Even if you do spend your free time putting your game together to the point where you're happy with its polish and development, it can still ultimately be an uninteresting failure - in which case, all that time and effort is arguably time not well spent. That's a huge blow, especially in a day and age where free time is at a premium. This makes trying to make a game a much less appealing prospect. And even if someone can make something worthwhile, it'd be after a few games that aren't as great anyway, so that time and effort spent multiplies.
Writing this down actually helped me put my concerns into words: games are not single-person endeavors, even for relatively simple ones. Books can be written by a single person since they only touch upon a very specific subject and field that's reasonable for a single person to handle, but games are a very different beast that tie together many different disciplines. To put it in software development terms, books are comparable to web apps and command-line utilities, while games are more comparable to operating systems and enterprise software.
That's not to say the Blank Page exercise isn't worth it, not at all - it's very helpful for organizing your thoughts and for self-reflection, and you can see how it helped me. But sometimes, if you procrastinate so much over doing something, the reality is that you might just not want to do it in the first place.
It can be, but it really does depend on the scale of what you're making: there's a large class of games that aren't too difficult for individuals, and a large class that are; and, in the class of approachable games, there are still fun, interesting, novel projects that can be undertaken.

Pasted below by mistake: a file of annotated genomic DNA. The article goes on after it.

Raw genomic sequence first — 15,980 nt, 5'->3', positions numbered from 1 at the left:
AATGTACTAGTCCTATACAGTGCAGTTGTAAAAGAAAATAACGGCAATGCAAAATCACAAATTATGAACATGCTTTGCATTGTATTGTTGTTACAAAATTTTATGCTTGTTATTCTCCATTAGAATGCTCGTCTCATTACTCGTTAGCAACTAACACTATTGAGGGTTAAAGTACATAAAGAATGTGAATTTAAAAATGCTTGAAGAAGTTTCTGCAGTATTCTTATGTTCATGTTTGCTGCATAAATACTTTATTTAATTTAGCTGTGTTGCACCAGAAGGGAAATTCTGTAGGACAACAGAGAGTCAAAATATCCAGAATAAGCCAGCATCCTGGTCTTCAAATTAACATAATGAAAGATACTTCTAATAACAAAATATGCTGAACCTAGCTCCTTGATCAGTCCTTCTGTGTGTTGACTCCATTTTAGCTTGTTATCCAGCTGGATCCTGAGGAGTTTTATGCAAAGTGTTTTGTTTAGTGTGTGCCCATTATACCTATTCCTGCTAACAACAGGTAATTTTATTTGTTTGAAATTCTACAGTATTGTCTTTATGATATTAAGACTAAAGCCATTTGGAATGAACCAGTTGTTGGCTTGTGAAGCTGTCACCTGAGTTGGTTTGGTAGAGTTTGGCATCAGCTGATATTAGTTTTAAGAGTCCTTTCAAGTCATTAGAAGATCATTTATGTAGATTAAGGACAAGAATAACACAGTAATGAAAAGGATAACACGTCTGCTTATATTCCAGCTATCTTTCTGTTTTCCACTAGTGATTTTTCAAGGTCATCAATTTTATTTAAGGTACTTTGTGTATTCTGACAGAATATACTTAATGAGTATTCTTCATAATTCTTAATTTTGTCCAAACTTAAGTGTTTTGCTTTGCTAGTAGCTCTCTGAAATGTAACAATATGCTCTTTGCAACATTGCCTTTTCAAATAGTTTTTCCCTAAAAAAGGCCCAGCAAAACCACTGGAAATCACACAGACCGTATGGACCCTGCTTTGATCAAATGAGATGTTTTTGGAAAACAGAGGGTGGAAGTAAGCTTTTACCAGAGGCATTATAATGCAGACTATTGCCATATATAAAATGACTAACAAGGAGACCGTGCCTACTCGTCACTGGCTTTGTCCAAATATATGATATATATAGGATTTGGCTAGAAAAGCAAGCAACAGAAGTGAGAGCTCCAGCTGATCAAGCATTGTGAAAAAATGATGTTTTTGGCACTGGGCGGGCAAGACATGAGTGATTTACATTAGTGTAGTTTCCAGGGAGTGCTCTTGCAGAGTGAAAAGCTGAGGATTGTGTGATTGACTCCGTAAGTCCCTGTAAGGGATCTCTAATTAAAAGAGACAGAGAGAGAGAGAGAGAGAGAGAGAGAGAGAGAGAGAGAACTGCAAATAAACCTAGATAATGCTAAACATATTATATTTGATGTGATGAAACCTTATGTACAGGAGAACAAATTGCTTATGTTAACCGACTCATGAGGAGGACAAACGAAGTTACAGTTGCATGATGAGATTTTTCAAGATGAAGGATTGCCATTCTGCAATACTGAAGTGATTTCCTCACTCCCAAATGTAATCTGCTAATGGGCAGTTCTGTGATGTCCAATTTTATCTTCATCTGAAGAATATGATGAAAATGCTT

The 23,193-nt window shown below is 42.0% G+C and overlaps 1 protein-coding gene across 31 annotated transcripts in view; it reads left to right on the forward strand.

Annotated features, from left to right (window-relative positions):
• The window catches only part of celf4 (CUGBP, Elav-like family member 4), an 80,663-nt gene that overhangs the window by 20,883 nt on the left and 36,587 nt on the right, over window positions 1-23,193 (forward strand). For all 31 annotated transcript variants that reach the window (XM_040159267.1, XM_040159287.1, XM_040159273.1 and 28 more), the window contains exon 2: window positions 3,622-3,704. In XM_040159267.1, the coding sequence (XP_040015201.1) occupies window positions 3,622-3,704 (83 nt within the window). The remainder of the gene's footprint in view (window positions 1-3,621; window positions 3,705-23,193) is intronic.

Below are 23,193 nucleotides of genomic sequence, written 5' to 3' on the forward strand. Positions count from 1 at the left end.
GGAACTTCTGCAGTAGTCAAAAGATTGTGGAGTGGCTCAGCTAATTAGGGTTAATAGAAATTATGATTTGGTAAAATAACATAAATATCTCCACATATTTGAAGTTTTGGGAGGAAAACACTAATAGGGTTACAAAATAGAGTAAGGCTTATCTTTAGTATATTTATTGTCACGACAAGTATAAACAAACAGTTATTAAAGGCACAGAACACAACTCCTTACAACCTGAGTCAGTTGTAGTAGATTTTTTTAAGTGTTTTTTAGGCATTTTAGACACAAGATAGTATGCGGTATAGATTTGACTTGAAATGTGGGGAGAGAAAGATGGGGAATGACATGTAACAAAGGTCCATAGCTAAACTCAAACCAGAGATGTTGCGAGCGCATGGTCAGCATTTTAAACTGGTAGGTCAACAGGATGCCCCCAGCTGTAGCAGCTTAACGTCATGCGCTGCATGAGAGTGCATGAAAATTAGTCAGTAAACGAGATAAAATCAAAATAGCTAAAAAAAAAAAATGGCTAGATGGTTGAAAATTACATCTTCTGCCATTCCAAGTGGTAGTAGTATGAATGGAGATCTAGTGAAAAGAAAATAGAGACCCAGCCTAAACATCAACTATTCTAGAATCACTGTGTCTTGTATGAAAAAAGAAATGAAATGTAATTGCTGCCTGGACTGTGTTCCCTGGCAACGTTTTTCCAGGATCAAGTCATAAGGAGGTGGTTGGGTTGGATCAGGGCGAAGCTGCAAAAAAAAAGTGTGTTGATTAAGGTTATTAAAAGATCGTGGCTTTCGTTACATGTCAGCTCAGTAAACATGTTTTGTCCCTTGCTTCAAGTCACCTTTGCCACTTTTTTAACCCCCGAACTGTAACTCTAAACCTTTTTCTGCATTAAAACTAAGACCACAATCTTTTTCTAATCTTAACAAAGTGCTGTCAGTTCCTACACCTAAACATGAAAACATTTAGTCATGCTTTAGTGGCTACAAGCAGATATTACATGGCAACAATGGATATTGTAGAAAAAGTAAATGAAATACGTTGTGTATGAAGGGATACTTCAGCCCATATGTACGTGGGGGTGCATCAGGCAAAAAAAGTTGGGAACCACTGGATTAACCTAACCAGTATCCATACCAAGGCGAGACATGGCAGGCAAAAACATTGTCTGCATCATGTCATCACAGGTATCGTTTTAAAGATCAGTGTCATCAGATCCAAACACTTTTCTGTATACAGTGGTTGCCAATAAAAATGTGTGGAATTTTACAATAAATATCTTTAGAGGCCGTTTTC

This is one thing you'll learn to find a balance with by writing games. There is too much and too little planning. Don't worry too much about making them the 'right' way to begin with. In my own case I intentionally didn't look up any info. on the correct way of making games until I'd tried my own way first (which is much more fun and worked out fine). After doing that, looking up established practices was way more interesting (and my own approaches were laughably bad in comparison—but ya learn!).
Some are, some aren't. As others have mentioned, you can make a quick game in two days or so. More importantly though, I'd say to try it out and see if you enjoy the process: if you don't, then the time investment probably will be too much, and you could end up spoiling your love for games in general. If you do enjoy it then, whatever the final outcome of the game, it was time well spent.
You may get ambitious about it one day after you've developed your skills to a certain extent, and find yourself with a greater interest in sharing an experience through your game than in working on it. If you get to that point, you're now in the realm of working on art, and that's got its own whole host of difficulties.
You should scale your expectations down, come up with the most simple, minimum viable product. If you still don't feel the scale is small enough, try to break off a chunk of that MVP you think you /can/ complete.
You're probably going to make an initial version as you're learning, and your design is either going to radically change as you learn more about the problem you're actually trying to solve and the tools you're solving it with, or you'll end up throwing it away and refactoring the entire thing when you do have an understanding.
Then, when you've got something that works, you'll start tweaking it. Making X better, or adding Y; or even removing Z because you realize it isn't something that should be there.